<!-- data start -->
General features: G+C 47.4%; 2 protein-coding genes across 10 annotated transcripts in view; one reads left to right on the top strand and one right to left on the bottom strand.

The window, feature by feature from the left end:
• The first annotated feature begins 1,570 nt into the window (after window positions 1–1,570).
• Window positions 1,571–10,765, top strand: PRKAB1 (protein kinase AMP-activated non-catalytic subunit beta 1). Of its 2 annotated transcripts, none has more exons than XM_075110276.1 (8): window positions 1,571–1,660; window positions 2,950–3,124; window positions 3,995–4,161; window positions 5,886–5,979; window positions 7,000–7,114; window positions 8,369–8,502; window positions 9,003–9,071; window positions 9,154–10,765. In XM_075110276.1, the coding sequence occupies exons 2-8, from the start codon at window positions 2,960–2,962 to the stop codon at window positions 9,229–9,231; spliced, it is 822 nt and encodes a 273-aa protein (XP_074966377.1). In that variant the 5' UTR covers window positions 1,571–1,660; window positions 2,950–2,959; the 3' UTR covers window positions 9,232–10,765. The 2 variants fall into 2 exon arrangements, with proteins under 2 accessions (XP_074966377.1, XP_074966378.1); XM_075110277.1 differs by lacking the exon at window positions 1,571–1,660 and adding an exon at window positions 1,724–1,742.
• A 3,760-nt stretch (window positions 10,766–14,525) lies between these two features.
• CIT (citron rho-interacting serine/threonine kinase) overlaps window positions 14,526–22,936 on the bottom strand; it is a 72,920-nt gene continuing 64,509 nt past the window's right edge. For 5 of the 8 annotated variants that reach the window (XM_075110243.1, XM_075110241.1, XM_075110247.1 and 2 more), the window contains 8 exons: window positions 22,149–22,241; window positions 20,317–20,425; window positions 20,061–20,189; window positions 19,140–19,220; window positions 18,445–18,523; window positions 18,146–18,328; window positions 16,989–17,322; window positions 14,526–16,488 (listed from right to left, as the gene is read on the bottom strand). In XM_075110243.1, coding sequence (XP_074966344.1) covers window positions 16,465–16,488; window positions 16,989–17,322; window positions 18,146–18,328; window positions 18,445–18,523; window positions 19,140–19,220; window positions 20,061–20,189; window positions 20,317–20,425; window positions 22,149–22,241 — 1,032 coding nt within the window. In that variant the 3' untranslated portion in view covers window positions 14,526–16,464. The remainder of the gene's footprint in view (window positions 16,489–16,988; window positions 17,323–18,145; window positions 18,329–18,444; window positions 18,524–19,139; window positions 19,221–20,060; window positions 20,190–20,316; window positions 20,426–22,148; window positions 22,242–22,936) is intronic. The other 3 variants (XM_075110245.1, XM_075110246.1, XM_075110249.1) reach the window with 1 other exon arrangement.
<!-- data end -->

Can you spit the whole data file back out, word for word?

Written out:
General features: G+C 47.4%; 2 protein-coding genes across 10 annotated transcripts in view; one reads left to right on the top strand and one right to left on the bottom strand.

The window, feature by feature from the left end:
• The first annotated feature begins 1,570 nt into the window (after window positions 1–1,570).
• Window positions 1,571–10,765, top strand: PRKAB1 (protein kinase AMP-activated non-catalytic subunit beta 1). Of its 2 annotated transcripts, none has more exons than XM_075110276.1 (8): window positions 1,571–1,660; window positions 2,950–3,124; window positions 3,995–4,161; window positions 5,886–5,979; window positions 7,000–7,114; window positions 8,369–8,502; window positions 9,003–9,071; window positions 9,154–10,765. In XM_075110276.1, the coding sequence occupies exons 2-8, from the start codon at window positions 2,960–2,962 to the stop codon at window positions 9,229–9,231; spliced, it is 822 nt and encodes a 273-aa protein (XP_074966377.1). In that variant the 5' UTR covers window positions 1,571–1,660; window positions 2,950–2,959; the 3' UTR covers window positions 9,232–10,765. The 2 variants fall into 2 exon arrangements, with proteins under 2 accessions (XP_074966377.1, XP_074966378.1); XM_075110277.1 differs by lacking the exon at window positions 1,571–1,660 and adding an exon at window positions 1,724–1,742.
• A 3,760-nt stretch (window positions 10,766–14,525) lies between these two features.
• CIT (citron rho-interacting serine/threonine kinase) overlaps window positions 14,526–22,936 on the bottom strand; it is a 72,920-nt gene continuing 64,509 nt past the window's right edge. For 5 of the 8 annotated variants that reach the window (XM_075110243.1, XM_075110241.1, XM_075110247.1 and 2 more), the window contains 8 exons: window positions 22,149–22,241; window positions 20,317–20,425; window positions 20,061–20,189; window positions 19,140–19,220; window positions 18,445–18,523; window positions 18,146–18,328; window positions 16,989–17,322; window positions 14,526–16,488 (listed from right to left, as the gene is read on the bottom strand). In XM_075110243.1, coding sequence (XP_074966344.1) covers window positions 16,465–16,488; window positions 16,989–17,322; window positions 18,146–18,328; window positions 18,445–18,523; window positions 19,140–19,220; window positions 20,061–20,189; window positions 20,317–20,425; window positions 22,149–22,241 — 1,032 coding nt within the window. In that variant the 3' untranslated portion in view covers window positions 14,526–16,464. The remainder of the gene's footprint in view (window positions 16,489–16,988; window positions 17,323–18,145; window positions 18,329–18,444; window positions 18,524–19,139; window positions 19,221–20,060; window positions 20,190–20,316; window positions 20,426–22,148; window positions 22,242–22,936) is intronic. The other 3 variants (XM_075110245.1, XM_075110246.1, XM_075110249.1) reach the window with 1 other exon arrangement.